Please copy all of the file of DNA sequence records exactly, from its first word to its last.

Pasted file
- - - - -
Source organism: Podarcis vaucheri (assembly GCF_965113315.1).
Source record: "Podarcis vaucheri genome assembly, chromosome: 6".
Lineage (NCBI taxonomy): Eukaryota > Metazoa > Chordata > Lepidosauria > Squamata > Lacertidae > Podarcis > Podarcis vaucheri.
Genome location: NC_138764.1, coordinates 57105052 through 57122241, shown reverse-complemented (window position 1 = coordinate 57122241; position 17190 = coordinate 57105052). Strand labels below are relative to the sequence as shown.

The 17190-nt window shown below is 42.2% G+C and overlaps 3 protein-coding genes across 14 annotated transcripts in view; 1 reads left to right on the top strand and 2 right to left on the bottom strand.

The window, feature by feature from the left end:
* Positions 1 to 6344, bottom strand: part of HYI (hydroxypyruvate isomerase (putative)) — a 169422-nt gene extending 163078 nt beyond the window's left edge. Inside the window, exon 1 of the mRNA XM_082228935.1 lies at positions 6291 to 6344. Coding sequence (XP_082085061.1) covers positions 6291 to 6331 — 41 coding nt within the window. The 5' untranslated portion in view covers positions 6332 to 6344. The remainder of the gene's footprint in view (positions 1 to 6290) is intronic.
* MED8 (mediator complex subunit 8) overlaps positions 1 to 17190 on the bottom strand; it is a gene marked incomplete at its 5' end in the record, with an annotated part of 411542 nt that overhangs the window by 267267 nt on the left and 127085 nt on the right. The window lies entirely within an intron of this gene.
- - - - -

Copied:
Source organism: Podarcis vaucheri (assembly GCF_965113315.1).
Source record: "Podarcis vaucheri genome assembly, chromosome: 6".
Lineage (NCBI taxonomy): Eukaryota > Metazoa > Chordata > Lepidosauria > Squamata > Lacertidae > Podarcis > Podarcis vaucheri.
Genome location: NC_138764.1, coordinates 57105052 through 57122241, shown reverse-complemented (window position 1 = coordinate 57122241; position 17190 = coordinate 57105052). Strand labels below are relative to the sequence as shown.

The 17190-nt window shown below is 42.2% G+C and overlaps 3 protein-coding genes across 14 annotated transcripts in view; 1 reads left to right on the top strand and 2 right to left on the bottom strand.

The window, feature by feature from the left end:
* Positions 1 to 6344, bottom strand: part of HYI (hydroxypyruvate isomerase (putative)) — a 169422-nt gene extending 163078 nt beyond the window's left edge. Inside the window, exon 1 of the mRNA XM_082228935.1 lies at positions 6291 to 6344. Coding sequence (XP_082085061.1) covers positions 6291 to 6331 — 41 coding nt within the window. The 5' untranslated portion in view covers positions 6332 to 6344. The remainder of the gene's footprint in view (positions 1 to 6290) is intronic.
* MED8 (mediator complex subunit 8) overlaps positions 1 to 17190 on the bottom strand; it is a gene marked incomplete at its 5' end in the record, with an annotated part of 411542 nt that overhangs the window by 267267 nt on the left and 127085 nt on the right. The window lies entirely within an intron of this gene.